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About the Book

Cover Art - Games at WorkAs long as people have worked together, they have engaged in political games. Motivated by short-term gains—promotions, funding for a project, budget increases, status with the boss—people misuse their time and energy. Today, when many organizations are fghting for their lives and scarce resources there is increased stress and anxiety, and employees are engaging in games more intensely than ever before.
Organizational experts Mauricio Goldstein and Philip Read argue that office games—those manipulative behaviors that distract employees from achieving their mission—are both conscious and unconscious.

They can and should be effectively minimized. In Games at Work, the authors offer tools to diagnose the most common games that people play and outline a three-step process to effectively deal with them. Some of the games they explore include:


  • Gotcha: identifying and communicating others’ mistakes in an effort to win points from higher-ups
  • Gossip: engaging in the classic rumor mill to gain political advantage
  • Sandbagging: purposely low-balling sales forecasts as a negotiating ploy
  • Gray Zone: deliberately fostering ambiguity or lack of clarity about who should do what to avoid accountability

Filled with real-world, entertaining examples of games in action, Games at Work is an invaluable resource for managers and all professionals who want to substitute straight talk for games in their organizations and boost productivity, commitment, innovation, and—ultimately—the bottom line.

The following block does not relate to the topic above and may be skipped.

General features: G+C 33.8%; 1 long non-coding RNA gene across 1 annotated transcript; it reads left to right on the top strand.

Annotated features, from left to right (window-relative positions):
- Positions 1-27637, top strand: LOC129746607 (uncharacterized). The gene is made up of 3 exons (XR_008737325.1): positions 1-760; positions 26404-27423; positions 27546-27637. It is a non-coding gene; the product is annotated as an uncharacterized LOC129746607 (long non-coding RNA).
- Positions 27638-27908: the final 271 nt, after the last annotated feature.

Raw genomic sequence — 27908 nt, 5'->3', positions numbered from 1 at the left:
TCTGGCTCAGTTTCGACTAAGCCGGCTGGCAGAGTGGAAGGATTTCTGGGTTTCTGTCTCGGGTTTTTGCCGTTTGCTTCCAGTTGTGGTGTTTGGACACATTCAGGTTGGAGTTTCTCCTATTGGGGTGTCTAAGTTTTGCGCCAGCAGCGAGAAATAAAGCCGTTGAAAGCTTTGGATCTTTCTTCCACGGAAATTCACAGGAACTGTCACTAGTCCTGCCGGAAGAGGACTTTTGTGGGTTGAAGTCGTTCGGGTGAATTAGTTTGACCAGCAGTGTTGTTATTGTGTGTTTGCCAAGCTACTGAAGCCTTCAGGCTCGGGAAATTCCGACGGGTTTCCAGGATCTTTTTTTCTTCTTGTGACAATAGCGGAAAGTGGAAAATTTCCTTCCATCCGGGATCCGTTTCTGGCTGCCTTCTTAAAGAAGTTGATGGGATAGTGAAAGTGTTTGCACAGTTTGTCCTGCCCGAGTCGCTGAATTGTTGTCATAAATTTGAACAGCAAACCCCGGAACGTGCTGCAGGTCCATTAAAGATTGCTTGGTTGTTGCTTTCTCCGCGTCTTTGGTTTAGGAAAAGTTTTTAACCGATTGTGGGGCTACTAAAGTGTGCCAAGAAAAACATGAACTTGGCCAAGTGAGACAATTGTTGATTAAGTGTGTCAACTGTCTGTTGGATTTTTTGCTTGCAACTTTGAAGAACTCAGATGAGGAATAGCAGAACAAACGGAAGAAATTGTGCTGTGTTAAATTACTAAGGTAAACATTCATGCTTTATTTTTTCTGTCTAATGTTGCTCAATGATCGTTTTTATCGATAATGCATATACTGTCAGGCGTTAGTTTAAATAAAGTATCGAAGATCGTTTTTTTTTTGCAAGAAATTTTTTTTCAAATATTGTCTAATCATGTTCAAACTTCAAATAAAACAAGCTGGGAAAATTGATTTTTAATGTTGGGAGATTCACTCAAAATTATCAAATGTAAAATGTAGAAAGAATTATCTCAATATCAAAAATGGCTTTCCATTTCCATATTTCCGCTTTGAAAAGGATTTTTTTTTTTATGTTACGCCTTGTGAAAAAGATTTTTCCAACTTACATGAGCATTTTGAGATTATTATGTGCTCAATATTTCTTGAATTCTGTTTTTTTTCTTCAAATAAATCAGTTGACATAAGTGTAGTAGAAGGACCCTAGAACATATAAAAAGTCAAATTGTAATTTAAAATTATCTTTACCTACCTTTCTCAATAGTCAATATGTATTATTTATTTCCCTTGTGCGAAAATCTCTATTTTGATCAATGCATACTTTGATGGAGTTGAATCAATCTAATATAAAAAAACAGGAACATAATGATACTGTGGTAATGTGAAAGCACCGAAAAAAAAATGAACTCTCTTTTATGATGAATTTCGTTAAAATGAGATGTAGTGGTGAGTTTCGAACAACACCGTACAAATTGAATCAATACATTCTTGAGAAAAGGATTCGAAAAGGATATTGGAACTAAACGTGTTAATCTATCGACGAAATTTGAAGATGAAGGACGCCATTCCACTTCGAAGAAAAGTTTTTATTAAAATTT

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Games of the Month

Token Involvement

To play Token Involvement, a manager conducts opinion surveys, focus group, or involvement meetings to communicate that "your opinion matters", but these activities are done only to make people feel involved rather than actually to involve them. The real intention is just to get rid of the complaints and for managers to show their management that they´re doing the "right" thing-involving their people in the decision-making process. The same game is played when leaders involve their direct reports supercially, soliciting their views on department strategy but relying exclusively on their views on department strategy but relying exclusively on thei own view. Cynicism becomes employees´ultimate response to this game, and they lose respect for management. Perhaps evens worse, when management really needs employees to be committed and contribuing to a major project, they have great difficulty securing this involvement.


Praise for Games at Work

jacopoA terrific read not only for senior leaders and executives but also for employees seeking growth in complex organizations. Goldstein and Read dissect the interpersonal dynamics that affect a company’s performance, provide a framework to understand the games that are commonly played in businesses around the world, and offer practical tools to correct these behaviors and improve the organization’s effectiveness.

Jacopo Bracco Executive Vice President DIRECTV Latin America

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